Because of their ability to travel at low altitude, ground based radar systems are largely LIMITED in terms of being able to track CMs down as these systems are hampered by obstructing terrain within their line of sight. These systems can only track CMs from a good distance in areas with large, relatively flat open spaces like Valleys, or from the shore facing the sea where their line of sight are relatively free of obstruction.

The most effective way to detect, track and shoot down these CMs would be thru the AIR for the simple reason that it is easier to see targets close to the ground from high altitude. You would need an “Airborne Early Warning and Control System” to detect and track them, and then you would need effective “Air to Air Missiles” (AAMs) that could engage targets close to the ground to destroy them. The fact that you need aircrafts to detect and shoot down these missiles complicates things as you will need to keep a fleet of aircrafts airborne 24/7, which means you will need to invest a lot of money in terms of hardware and maintenance.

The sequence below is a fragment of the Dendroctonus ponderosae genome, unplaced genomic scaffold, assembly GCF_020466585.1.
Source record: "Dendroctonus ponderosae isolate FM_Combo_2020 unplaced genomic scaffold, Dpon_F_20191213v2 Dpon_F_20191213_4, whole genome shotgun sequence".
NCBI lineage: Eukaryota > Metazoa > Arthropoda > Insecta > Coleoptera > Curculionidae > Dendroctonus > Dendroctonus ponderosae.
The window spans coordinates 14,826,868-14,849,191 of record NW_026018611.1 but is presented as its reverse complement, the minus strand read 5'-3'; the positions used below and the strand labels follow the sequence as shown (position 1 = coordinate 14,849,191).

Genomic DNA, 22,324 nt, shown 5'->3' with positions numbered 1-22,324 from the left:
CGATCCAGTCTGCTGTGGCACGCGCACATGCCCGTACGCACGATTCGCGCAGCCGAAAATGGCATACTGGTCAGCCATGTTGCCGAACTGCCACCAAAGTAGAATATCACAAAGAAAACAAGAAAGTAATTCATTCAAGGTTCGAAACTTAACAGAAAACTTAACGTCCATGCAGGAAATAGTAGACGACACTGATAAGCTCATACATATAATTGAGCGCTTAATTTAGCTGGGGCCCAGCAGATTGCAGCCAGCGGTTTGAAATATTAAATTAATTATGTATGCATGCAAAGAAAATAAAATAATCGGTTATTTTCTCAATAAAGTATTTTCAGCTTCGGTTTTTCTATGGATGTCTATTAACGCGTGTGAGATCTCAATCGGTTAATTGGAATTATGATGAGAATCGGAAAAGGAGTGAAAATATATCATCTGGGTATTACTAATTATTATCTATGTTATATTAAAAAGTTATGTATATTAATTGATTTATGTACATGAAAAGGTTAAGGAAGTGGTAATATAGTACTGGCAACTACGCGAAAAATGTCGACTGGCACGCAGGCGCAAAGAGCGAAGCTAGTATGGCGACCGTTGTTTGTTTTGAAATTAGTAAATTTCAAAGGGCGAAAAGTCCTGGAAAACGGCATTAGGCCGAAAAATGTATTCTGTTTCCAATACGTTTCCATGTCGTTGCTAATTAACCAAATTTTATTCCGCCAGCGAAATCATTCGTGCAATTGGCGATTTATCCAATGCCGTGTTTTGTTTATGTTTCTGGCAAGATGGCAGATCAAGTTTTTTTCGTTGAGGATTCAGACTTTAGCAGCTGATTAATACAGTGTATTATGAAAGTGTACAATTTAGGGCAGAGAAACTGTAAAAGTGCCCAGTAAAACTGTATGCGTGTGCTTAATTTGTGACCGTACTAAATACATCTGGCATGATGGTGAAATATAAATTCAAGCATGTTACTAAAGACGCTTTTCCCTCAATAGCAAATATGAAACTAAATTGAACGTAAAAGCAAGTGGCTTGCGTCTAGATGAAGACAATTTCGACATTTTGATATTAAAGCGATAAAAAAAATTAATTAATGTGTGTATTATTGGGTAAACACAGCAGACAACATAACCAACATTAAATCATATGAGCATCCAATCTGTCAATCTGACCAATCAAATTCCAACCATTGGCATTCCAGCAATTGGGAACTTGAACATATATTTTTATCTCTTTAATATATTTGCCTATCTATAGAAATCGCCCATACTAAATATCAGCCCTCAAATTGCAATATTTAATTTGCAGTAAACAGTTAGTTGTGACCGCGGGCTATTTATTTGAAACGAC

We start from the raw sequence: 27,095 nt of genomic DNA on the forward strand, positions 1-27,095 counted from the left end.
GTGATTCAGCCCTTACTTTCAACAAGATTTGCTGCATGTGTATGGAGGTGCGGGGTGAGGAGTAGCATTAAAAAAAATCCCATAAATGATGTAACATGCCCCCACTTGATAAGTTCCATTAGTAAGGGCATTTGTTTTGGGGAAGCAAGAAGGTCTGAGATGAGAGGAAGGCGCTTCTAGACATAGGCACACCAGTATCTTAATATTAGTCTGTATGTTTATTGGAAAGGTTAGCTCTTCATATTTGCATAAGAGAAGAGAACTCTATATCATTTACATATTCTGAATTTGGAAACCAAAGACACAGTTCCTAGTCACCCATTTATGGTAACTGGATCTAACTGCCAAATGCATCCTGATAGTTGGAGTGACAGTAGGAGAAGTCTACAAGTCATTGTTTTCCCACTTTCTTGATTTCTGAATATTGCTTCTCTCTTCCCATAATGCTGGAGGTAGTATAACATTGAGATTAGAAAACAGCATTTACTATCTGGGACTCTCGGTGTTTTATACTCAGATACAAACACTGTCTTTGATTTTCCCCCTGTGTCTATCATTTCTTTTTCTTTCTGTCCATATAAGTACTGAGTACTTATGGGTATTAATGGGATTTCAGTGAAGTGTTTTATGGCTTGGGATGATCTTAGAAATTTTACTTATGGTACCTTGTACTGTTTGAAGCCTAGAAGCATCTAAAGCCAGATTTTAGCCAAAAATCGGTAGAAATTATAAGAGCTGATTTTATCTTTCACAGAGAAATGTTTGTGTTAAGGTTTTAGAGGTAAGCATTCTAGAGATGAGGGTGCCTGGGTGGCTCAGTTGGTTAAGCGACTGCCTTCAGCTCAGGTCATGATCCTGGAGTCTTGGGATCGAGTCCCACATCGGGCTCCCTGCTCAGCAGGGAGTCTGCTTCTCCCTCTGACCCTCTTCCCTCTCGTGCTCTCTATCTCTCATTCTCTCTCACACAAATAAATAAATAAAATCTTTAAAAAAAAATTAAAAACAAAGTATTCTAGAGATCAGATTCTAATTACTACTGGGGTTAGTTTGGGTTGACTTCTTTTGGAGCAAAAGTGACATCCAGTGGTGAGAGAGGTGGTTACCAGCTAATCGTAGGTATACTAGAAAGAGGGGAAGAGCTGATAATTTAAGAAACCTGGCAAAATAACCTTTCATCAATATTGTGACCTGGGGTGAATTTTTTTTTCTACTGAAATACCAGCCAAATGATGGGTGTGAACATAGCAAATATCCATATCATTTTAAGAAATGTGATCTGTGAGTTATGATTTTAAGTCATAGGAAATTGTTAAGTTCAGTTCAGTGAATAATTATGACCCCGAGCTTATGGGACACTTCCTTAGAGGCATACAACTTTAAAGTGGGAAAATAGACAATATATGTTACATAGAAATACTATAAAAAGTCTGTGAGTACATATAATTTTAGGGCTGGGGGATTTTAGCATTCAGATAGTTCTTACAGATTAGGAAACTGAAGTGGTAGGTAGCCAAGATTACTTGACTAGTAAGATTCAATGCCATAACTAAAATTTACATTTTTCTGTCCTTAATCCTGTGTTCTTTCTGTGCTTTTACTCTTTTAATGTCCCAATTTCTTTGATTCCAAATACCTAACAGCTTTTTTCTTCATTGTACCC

China has a couple of models of Cruise Missiles that could be launched from almost anywhere, from Land, Air (Aircrafts), Sea (Ships) and even Underwater (Submarines), with ranges of up to thousands of kilometers. An example of this would be the HN-2 series of Land Attack Cruise Missiles, with a ranges of over 1,800 km and a warhead of about 400kg. You can learn more about this missile here: HN-1/-2/-3

A good example of a small AEWC aircraft is the “Saab 2000 Erieye AEWC”. It is made by Sweden, and has turbo-prop engines, which could mean lower operating and maintenance costs overall. Here is more information about it: Saab 2000 Erieye AEWC Technical Specifications

‘Scenario and Use’
We need to have defense against these missiles, because if not it will complicate a lot our ability to defend our land from attack. If we only rely on Ground-based SAM Defense Systems which will not be able to shoot down or will only have limited effect against these Ballistic and Cruise Missiles, then one scenario would be something like this: China could first pinpoint the location of our SAM Batteries thru Satellite or Long Range Reconnaissance Systems, or even using Decoys.